However, social networks do not offer only positive results; at times, it is a source of destruction. In fact, the use of social networks in religion has both advantages and disadvantages. Miller, Mundey and Hill (2013:227) mention sacred and secular influences on social networks’ involvement and social behaviours, such as being in school and participating in organisations that are more non-religious.

It is pivotal therefore, instead of completely shutting down the use of social media, to outline what the advantages and disadvantages of such usage are in order to address them. In order to address the disadvantages of social media in religion, Al-Mosa (2015:126) highlighted the value aspect of social media by studying the problems that hinder the activation of the role of social networks regarding youth values. This article will reflect on these recent works on social media and religion by using a missiological approach or perspective. It will pay particular attention to the role of Facebook in the emergence of prophetic churches in southern Africa.

Missiological perspective

Missiology, according to Bosch (1991:9), as a branch of the discipline of Christian theology, is not a disinterested or neutral enterprise; rather it seeks to look at the world from the perspective of commitment to the Christian faith. Kritzinger (2013:5) adds that a missiological approach allows researchers to use insights from various academic disciplines (other theological subjects, anthropology, economics, communication science, linguistics, etc.) in pursuing their research. One feature of a missiological approach is therefore the way it combines approaches from different social sciences and integrates them into a coherent theological design. Missiology is therefore by its very nature interdisciplinary. In this article, the interdisciplinary nature of missiology assists in linking social media with prophetic churches in southern Africa.

Kravtsev (2012:3) concurs that missiology is an interdisciplinary discipline which, through research, writing and teaching, furthers acquisition, development and transition of theologically informed, contextually grounded and ministry-oriented knowledge and understanding, with the goal of helping and correcting Christians, and Christian institutions, involved in Christian mission. Kravtsev goes further to say that missiology is an academic discipline aimed at understanding and explaining the specifics of the church’s missionary calling in light of the Missio Dei. Being biblically based, it is historically informed, theologically balanced and grounded in particular cultural contexts with the ultimate purpose of directing the practice of the Christian mission in its specific settings.

Missiological method according to Kritzinger (2008:769) has two tasks: (1) Christians do not speak alone, but in interaction with people of another faith, thus nurturing mutuality; (2) not only doctrinal or ‘universal’ dimensions of the religious traditions are included but all the factors that shape religious identity and interreligious encounter, thus nurturing reflexivity and contextuality. In addition, the missiological approach wishes to achieve in response to the challenge of other religions an informed and respectful faith-to-faith encounter that happens ‘uncushioned’, face-to-face (Kritzinger 2008:770). The missiological perspective is explained by Botha (2009:2) as a kind of theological approach where some issues which people or the church or theology are grappling with in the 21st century become the lens through which theology is studied and taught. Therefore two-pronged issues: creating meaning and finding meaning.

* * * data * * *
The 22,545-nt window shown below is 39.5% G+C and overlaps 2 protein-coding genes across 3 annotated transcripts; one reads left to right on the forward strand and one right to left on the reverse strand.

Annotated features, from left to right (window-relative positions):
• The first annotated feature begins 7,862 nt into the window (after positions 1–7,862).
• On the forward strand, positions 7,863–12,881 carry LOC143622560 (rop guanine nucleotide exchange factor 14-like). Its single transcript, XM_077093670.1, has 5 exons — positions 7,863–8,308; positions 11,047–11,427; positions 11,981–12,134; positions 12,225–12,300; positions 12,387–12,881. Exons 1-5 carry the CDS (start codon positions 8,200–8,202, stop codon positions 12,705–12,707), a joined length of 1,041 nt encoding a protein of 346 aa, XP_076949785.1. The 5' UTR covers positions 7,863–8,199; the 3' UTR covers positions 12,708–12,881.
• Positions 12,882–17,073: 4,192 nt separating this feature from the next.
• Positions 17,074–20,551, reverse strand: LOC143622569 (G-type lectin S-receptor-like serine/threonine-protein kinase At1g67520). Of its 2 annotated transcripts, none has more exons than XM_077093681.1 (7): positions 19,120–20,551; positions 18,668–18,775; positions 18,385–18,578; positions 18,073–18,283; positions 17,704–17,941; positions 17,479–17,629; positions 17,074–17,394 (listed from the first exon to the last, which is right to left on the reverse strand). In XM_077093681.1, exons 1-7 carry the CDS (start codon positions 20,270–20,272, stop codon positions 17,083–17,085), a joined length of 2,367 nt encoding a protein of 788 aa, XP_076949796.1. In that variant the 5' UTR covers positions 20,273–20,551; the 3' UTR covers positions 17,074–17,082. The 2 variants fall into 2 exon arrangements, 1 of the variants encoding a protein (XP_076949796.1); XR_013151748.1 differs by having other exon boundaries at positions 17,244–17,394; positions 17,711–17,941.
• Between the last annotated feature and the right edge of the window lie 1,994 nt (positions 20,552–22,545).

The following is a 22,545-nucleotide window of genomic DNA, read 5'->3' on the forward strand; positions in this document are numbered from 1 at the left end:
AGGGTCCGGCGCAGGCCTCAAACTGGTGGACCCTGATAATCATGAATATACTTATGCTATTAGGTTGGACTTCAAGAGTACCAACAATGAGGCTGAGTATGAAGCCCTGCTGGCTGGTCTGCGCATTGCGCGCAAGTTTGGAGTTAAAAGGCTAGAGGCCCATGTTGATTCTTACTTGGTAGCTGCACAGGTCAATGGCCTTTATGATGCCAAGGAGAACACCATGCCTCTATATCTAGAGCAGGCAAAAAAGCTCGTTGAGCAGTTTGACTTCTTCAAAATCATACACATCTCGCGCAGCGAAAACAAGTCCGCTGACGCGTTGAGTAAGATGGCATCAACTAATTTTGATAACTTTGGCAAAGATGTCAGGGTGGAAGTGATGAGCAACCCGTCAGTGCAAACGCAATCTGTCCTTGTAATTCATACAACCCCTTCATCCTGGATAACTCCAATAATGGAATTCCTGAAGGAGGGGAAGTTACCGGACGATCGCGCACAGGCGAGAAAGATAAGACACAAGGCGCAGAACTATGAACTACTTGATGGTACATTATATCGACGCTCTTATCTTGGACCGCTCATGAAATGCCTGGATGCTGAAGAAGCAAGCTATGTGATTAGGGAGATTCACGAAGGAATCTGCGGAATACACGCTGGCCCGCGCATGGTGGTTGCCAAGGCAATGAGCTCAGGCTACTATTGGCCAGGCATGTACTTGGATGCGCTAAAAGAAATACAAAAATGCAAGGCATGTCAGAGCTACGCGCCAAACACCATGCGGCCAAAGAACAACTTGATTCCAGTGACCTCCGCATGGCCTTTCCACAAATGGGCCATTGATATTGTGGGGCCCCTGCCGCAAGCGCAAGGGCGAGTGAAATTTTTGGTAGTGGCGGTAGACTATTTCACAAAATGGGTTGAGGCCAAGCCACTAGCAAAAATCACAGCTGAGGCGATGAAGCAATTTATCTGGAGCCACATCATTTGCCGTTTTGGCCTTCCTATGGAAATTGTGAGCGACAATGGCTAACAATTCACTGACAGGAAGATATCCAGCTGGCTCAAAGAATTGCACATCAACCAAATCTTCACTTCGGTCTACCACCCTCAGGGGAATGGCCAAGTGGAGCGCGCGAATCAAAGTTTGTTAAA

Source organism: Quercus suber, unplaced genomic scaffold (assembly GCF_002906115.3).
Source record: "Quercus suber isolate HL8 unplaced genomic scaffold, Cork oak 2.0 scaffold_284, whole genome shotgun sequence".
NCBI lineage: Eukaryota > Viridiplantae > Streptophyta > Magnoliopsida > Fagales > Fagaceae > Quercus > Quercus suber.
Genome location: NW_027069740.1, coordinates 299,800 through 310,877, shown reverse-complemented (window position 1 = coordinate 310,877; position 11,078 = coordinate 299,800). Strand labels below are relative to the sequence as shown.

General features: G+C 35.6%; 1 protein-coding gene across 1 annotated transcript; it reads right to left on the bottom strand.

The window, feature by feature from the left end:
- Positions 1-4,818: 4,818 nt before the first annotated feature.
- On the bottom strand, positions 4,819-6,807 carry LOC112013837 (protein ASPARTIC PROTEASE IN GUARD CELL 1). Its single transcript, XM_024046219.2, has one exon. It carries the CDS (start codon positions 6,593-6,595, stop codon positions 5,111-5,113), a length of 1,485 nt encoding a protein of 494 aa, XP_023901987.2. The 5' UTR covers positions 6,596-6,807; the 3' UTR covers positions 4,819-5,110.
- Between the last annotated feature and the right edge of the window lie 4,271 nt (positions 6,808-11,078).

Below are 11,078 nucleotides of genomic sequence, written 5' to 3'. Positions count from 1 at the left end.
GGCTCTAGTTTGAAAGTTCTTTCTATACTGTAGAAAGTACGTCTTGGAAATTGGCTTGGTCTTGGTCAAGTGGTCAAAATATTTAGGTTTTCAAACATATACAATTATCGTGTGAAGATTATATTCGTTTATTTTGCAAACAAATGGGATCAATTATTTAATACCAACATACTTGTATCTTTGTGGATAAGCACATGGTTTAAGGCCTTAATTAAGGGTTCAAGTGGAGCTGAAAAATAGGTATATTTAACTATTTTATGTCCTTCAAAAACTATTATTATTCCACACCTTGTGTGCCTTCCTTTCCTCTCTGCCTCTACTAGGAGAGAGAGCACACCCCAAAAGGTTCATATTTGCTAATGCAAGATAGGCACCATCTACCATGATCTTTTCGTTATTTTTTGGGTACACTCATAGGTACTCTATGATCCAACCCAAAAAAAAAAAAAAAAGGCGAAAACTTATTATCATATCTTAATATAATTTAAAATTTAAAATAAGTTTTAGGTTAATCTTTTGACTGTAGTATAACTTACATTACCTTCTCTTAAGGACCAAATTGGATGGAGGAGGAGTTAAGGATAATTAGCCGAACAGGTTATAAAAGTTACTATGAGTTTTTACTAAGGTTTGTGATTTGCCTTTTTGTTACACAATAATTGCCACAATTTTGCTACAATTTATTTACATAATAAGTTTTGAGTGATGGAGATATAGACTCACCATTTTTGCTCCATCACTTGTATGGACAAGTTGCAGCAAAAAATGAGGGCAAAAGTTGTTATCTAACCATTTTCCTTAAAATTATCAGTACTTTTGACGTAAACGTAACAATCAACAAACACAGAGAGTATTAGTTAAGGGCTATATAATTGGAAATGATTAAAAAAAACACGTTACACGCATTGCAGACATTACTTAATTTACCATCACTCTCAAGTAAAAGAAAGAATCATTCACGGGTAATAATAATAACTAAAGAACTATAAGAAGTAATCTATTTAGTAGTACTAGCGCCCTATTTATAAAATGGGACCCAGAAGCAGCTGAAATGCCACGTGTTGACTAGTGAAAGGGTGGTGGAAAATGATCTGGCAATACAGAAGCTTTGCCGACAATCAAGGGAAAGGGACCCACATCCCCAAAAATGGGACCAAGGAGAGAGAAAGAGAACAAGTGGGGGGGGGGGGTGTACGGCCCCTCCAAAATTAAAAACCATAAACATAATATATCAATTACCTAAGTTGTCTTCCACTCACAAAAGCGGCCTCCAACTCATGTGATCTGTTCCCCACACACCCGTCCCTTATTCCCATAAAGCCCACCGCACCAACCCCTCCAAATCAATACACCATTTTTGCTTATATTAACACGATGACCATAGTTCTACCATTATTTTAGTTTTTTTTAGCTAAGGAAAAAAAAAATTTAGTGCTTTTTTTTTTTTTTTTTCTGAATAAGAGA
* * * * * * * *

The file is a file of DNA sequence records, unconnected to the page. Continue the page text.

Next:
Kritzinger (2013:5) continues to say that a missiological approach will express itself, among others, as the following:

  • ‘a sensitivity for the unique shape of mission practised by the community that is being researched
  • a stance of commitment to the Christian faith (rather than rational scientism), matched by a fearless and self-critical scientific honesty
  • an interest in the interrelations between God, Christian community and society, and not merely an interest in doctrinal descriptions of God, Christian community and the world
  • an awareness that it is not only isolated aspects of people’s lives and of the Christian faith that are missionary, but all of human life and society, coherently and holistically’.

Missiological perspective or approach in this context will help us to look at not only social media but also apply it to the context of prophetic churches in southern Africa. The methodology will assist us to link the emergence of prophetic churches with social media. In this article, a missiological perspective will be used to assess any loopholes in the use of social media and make recommendations.

The emergence of prophetic churches in southern Africa

Prophetic churches were appropriated by Africans to establish a charismatic spirituality that would define African response to the Gospel: at once conservative, evangelical, with emphasis on the centrality of the Bible, interpreted without Western intellectual gymnastics, but with simplicity and immediacy. It is a Christianity with a vibrant liturgy with songs, music, dance and orality; under indigenous leadership; eschewing philosophical aridity; addressing problems raised within the interior of the primal worldview; negative about indigenous religions yet emphasising miracles, vision, dreams and healing (Kalu 2013:307). In these churches, there is an intense religious experience, a vision and a dream that may issue in prophetic speaking and actions, healing and community building (Kalu 2013:283).